Hello, Chicago. (Jeff Chiu / AP)

The Chicago Cubs rolled out the welcome mat and put up a sign that said, “Cubs Welcome Theo Epstein” (because “Please Reverse Our Curse” seemed sad) as they introduced their new president of baseball operations today.

“Baseball is best of all when you win. That’s why I’m here today,” Epstein said, promising to rebuild the farm system, at a press conference this morning. “We won’t rest until there is a steady stream of talent [from the minor leagues].

“We’re going to have to grind our way to the top.”

The Cubs were given permission by Major League Baseball to introduce Epstein, the 37-year-old tasked with ending the Cubs’ World Series drought, as their new hire today because it’s an off-day in the World Series.

“I've waited a few weeks to say this, but it truly feels great to be a Cub today,” Epstein said, via the Chicago Tribune.

First on Epstein’s agenda? Deciding whether to retain Mike Quade, who has a year left on a two-year contract to manage the team. “We have plans to meet in person sometime over the next week,” Epstein said via The Associated Press. “I’d like to hear his vision for the organization. ... We’ll get together as a group and decide where to go from there.”

Filed at 10:29 a.m.

Theo Epstein has said his goodbyes to Boston, helping the sagging newspaper industry in the process. He took out an ad in the Boston Globe over the weekend (“10 Years. Two Championships. Countless Memories. Infinite Thanks”) and today has an op-ed piece in the Globe explaining his decision to leave to become the Chicago Cubs’ president of baseball operations.

For the record, Epstein wrote: “The reason I am leaving has nothing to do with power, pressure, money, or relationships. It has nothing to do with September, either.”

It has everything to do with growing older and Bill Walsh, the legendary football coach who believed that a change of scenery every 10 years or so is a good thing. Epstein, who has been the Boston Red Sox’ general manager for 10 years, was thinking of leaving anyway when his contract expired after the 2012 season.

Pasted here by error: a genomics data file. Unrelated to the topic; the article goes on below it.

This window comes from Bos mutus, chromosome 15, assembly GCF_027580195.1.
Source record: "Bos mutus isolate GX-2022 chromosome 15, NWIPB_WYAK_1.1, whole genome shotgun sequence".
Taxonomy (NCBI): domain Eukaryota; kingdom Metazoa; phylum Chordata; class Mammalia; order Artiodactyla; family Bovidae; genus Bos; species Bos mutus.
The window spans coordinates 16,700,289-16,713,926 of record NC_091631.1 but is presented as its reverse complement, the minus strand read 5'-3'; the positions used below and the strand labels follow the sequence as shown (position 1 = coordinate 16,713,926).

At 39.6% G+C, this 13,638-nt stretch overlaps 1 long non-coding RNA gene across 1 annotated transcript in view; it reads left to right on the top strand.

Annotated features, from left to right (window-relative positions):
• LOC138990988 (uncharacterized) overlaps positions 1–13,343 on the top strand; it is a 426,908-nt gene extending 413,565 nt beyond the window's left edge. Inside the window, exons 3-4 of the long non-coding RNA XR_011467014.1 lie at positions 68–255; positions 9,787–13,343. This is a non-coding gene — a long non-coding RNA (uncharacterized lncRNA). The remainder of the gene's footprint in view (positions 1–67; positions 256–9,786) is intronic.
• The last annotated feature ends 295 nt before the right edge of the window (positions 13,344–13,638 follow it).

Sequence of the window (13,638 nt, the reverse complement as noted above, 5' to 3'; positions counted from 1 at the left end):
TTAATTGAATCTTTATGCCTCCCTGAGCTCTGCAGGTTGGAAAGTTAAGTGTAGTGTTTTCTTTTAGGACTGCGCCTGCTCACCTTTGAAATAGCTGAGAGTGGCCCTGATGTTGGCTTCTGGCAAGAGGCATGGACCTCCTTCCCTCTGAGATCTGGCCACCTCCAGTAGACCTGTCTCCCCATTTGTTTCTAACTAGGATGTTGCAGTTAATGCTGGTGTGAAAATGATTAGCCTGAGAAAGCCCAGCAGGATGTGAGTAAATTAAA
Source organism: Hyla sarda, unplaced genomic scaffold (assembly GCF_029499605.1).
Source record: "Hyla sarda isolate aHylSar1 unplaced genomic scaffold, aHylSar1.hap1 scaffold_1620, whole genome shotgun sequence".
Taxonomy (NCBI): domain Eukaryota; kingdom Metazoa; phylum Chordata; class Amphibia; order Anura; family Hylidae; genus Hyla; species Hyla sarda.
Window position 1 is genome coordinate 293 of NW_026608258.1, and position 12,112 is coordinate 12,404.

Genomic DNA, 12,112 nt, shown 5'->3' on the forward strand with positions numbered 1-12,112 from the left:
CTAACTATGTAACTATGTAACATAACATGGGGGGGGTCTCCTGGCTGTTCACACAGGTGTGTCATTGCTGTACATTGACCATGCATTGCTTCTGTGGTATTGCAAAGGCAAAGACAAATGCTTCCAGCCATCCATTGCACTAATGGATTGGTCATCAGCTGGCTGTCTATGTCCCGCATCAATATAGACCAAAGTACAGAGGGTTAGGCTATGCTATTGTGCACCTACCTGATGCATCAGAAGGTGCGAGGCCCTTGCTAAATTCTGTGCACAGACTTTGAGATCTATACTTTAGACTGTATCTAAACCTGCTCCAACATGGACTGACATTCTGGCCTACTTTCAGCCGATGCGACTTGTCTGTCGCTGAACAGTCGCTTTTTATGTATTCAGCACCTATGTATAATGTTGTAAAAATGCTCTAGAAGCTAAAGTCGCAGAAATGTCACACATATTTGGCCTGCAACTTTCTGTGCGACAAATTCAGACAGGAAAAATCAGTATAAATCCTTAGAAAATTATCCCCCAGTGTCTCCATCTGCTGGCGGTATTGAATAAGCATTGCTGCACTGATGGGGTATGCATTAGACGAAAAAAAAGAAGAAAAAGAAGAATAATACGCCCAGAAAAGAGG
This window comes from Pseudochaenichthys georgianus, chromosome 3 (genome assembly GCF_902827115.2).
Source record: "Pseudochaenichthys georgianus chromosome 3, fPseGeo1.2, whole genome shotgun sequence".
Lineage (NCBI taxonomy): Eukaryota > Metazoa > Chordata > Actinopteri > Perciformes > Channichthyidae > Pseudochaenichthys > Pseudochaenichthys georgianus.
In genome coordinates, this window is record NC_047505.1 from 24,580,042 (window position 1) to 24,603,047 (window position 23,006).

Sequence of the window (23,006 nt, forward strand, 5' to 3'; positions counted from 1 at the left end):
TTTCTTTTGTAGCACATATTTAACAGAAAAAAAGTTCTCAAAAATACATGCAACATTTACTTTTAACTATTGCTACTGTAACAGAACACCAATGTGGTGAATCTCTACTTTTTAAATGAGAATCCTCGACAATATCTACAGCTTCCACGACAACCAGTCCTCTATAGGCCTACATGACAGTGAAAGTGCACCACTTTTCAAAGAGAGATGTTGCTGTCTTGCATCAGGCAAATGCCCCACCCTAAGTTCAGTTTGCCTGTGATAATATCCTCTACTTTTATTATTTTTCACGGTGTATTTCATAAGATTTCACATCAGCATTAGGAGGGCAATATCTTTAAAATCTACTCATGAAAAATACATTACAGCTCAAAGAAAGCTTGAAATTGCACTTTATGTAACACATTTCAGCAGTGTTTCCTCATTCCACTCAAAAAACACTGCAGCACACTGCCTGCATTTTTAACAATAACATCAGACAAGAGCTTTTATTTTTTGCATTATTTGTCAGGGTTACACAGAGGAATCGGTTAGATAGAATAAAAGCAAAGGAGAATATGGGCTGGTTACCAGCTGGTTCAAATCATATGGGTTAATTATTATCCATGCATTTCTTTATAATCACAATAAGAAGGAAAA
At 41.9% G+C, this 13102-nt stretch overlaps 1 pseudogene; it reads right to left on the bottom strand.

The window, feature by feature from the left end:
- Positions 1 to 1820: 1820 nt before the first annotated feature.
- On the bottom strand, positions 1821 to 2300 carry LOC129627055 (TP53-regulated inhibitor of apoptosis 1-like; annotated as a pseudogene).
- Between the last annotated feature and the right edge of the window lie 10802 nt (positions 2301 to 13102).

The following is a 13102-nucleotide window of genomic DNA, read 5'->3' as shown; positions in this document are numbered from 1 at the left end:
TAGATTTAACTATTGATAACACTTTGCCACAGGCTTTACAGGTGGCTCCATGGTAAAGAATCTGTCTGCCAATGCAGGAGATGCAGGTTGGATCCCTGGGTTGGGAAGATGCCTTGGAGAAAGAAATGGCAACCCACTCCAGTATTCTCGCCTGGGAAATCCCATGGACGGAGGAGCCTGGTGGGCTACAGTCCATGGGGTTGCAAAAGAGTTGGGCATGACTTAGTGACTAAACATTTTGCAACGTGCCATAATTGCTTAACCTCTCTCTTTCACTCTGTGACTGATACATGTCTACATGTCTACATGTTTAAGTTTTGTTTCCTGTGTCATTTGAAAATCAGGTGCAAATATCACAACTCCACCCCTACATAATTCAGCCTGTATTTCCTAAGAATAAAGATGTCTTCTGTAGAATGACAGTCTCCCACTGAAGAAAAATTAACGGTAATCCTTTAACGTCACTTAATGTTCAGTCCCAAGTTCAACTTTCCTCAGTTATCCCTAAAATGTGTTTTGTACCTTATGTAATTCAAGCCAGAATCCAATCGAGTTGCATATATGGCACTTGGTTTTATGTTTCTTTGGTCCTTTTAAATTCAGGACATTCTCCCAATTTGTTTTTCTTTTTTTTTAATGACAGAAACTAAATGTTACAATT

“This summer, when ownership and I first discussed [assistant general manager] Ben [Cherington] as my successor, the Red Sox were stable, thriving, and talented enough in the big leagues and in the farm system to compete as one of the best clubs in baseball this year and for many years to come.”

The departure of manager Terry Francona and the Red Sox’ historic collapse did accelerate his timetable.

“Knowing my time as the general manager was drawing to an end, I had a decision to make: stay one more year and do my best to conduct the manager's search under less than ideal circumstances, or recommend the succession plan, allow Ben to run the search process, and join the Cubs. I wrestled with leaving during a time when criticism, deserved and otherwise, surrounded the organization. But Walsh's words kept popping into my head, and I recalled how important it was for me as a relatively new general manager to bond with Terry Francona during the interview process back in 2003.

“It was very difficult deciding to leave the place where I grew up, where I met my wife, where my son was born, where my family and closest friends live, and where I help run a charitable foundation. And it was equally hard to part with the organization and the people, including [owners] John [Henry], Tom [Werner], and [president and CEO] Larry [Lucchino], who entrusted me with this role at such a young age and supported me along the way. But it was the right thing to do.”

Epstein will be introduced at a Cubs press conference this morning.